The Outlaws went into the half with a 2-0 lead, though the match itself was riddled with mistakes on both sides. Nevertheless, the Outlaws should’ve felt confident, given that they had rarely given up such an advantage before.
The Defiant clawed back into the series and once again brought the nightmare to Houston. Another tie-breaker would have to be played and once again Houston Outlaws had won the first Control map. In a hard-fought last map on Busan, the Outlaws would again succumb to pressure, losing yet another game 5. The scenario would repeat itself again a day later against the Boston Uprising in the same pattern – win the first Control Map, lose the decider. While he played a good series, Danteh didn’t seem to have caused the desired change.
In a chokehold by themselves?
The pattern, now sitting at an all-time organisational record of four wins and eleven losses (26,6%), seemed increasingly likely to be more than just statistical variance. In a short interview, I asked former LA Gladiators performance coach Blake “Raistlin” Panasiewicz for his opinion on the matter.
It seems reasonable to the layman that a team made up of new players would have mental issues when first competing on the big stage. For the Houston Outlaws, every player is a veteran. Why is it that they can still seem to have issues when the pressure is the highest?
The first thing I would highly encourage people to not do, is to be careful about the assumptions you are putting on the causal effect of poor performance. Mentality issues seem to be one of the major, easily attributed, subjectively measured causes of poor performance. In reality, bad mentality doesn’t lose games, poor decision making does.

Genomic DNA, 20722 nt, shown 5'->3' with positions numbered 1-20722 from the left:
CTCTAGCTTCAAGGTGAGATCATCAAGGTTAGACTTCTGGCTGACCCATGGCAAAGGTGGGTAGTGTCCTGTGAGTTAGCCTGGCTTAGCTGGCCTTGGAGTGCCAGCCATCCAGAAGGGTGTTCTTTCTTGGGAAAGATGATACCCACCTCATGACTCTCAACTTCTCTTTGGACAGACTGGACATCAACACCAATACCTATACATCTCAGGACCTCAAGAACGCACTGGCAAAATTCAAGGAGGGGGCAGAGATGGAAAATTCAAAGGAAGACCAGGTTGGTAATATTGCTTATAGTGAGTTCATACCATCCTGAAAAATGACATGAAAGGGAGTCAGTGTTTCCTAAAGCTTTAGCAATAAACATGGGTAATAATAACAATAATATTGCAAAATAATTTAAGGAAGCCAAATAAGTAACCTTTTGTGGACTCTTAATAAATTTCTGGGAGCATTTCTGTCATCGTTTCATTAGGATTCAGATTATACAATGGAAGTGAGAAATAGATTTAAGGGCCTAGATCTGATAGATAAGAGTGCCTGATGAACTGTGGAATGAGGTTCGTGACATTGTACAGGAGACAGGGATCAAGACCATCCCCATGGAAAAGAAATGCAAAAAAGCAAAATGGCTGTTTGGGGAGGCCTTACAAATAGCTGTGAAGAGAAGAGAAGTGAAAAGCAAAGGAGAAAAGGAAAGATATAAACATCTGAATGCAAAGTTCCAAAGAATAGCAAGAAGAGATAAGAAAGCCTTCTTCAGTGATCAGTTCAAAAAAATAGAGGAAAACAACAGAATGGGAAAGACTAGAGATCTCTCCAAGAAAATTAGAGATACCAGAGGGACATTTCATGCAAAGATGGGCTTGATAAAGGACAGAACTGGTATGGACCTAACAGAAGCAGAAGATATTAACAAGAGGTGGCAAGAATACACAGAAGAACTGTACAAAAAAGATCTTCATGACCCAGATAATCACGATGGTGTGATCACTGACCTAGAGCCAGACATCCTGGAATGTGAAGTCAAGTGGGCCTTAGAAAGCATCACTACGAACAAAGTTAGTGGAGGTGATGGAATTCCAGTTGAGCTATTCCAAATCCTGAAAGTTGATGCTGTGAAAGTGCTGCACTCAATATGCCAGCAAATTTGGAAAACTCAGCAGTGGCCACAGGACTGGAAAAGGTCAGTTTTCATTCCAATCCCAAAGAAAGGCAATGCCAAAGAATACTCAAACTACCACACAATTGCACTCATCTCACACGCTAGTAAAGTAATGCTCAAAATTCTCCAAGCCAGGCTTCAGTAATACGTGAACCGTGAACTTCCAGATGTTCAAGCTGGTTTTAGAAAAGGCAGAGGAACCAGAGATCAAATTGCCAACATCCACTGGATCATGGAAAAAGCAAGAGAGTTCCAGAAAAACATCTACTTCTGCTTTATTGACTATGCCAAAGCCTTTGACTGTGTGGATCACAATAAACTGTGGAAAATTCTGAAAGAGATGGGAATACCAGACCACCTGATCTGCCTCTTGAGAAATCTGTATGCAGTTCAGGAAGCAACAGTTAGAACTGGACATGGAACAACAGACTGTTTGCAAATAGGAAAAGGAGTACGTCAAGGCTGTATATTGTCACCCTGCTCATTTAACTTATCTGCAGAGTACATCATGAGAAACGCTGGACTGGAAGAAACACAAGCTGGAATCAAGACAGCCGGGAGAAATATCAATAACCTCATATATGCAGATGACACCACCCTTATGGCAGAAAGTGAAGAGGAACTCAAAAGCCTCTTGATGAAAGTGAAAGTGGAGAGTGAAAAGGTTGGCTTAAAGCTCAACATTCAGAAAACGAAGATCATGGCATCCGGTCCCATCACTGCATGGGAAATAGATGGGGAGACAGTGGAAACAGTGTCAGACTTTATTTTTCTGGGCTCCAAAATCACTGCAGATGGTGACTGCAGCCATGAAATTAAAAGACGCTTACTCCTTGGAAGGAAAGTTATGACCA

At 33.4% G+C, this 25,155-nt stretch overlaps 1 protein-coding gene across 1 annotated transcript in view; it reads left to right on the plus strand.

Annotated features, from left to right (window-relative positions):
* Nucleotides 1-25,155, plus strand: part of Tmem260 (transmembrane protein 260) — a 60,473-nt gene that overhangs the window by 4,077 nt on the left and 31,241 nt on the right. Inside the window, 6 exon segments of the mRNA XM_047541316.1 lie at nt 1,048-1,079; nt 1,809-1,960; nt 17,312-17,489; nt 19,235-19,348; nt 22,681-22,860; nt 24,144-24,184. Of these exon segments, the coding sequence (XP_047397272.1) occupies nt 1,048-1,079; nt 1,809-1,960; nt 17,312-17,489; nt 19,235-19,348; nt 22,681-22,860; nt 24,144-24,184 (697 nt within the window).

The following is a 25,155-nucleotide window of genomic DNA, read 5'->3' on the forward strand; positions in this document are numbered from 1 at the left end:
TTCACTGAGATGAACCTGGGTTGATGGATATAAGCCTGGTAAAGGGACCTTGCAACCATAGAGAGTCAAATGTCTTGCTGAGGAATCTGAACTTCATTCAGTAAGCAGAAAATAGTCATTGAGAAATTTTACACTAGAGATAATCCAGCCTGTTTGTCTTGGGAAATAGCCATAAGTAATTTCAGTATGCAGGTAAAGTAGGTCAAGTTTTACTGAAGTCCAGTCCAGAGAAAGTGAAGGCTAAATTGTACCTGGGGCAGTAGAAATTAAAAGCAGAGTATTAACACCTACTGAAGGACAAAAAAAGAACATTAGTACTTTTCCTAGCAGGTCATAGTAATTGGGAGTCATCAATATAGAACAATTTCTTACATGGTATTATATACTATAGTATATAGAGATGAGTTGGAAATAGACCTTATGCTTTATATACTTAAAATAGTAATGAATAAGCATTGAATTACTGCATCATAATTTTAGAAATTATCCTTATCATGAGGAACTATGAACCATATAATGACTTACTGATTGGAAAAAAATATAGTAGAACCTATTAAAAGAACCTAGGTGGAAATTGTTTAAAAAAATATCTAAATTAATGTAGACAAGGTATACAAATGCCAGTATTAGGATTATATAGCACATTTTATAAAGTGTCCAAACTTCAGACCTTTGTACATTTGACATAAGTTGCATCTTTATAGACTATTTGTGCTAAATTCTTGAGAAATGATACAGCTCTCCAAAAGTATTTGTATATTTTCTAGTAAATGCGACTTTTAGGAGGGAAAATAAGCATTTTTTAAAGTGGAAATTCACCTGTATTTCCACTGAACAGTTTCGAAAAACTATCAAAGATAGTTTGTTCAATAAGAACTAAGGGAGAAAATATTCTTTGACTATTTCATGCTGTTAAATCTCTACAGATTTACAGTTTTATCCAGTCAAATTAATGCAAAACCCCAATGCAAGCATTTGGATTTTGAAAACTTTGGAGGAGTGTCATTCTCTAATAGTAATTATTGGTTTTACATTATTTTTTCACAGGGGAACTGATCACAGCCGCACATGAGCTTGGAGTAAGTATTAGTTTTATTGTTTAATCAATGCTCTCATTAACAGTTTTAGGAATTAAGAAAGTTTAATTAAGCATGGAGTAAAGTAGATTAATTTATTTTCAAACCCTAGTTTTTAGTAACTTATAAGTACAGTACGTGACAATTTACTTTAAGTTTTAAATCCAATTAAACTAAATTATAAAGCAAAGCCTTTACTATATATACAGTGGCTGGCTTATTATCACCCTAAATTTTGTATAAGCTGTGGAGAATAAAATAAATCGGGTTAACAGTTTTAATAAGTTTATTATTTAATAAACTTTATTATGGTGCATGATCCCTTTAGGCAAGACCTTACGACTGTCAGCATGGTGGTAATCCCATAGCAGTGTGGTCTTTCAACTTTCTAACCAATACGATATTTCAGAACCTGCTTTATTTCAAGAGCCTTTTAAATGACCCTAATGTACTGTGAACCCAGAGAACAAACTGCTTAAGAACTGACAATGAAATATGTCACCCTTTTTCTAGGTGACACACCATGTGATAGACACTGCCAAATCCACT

Poor decision making can have a factor of bad mentality but it is only one part of the puzzle. One way to help fix that is by having good foundations and practice that are autopiloted thereby less effected by emotional decision making.
Secondly, just because you have experience does not necessarily make you better at it than someone else. It means you are more likely to be better at it. If you think about relationships as an example, getting into a lot of relationships does not necessarily mean you grow to handle those relationships better, and hypothetically someone in their first relationship could have better skills built up, if the person who has been in many has never worked on growing and improving.
If it in fact a mentality issue it would seem weirder to me that they all have the same problem. That seems highly unlikely that every player has a mentality issue. A couple of them maybe, but I would find it unlikely a full roster of players does. You are better off looking at the decisions that players made in-game and figuring out where these decisions came from.
Were they poor teachings? Did they understand things wrong? Is it a mentality issue?
Are issues like the ones that the Outlaws face usually something that is within the social fabric of the team or within each individual player?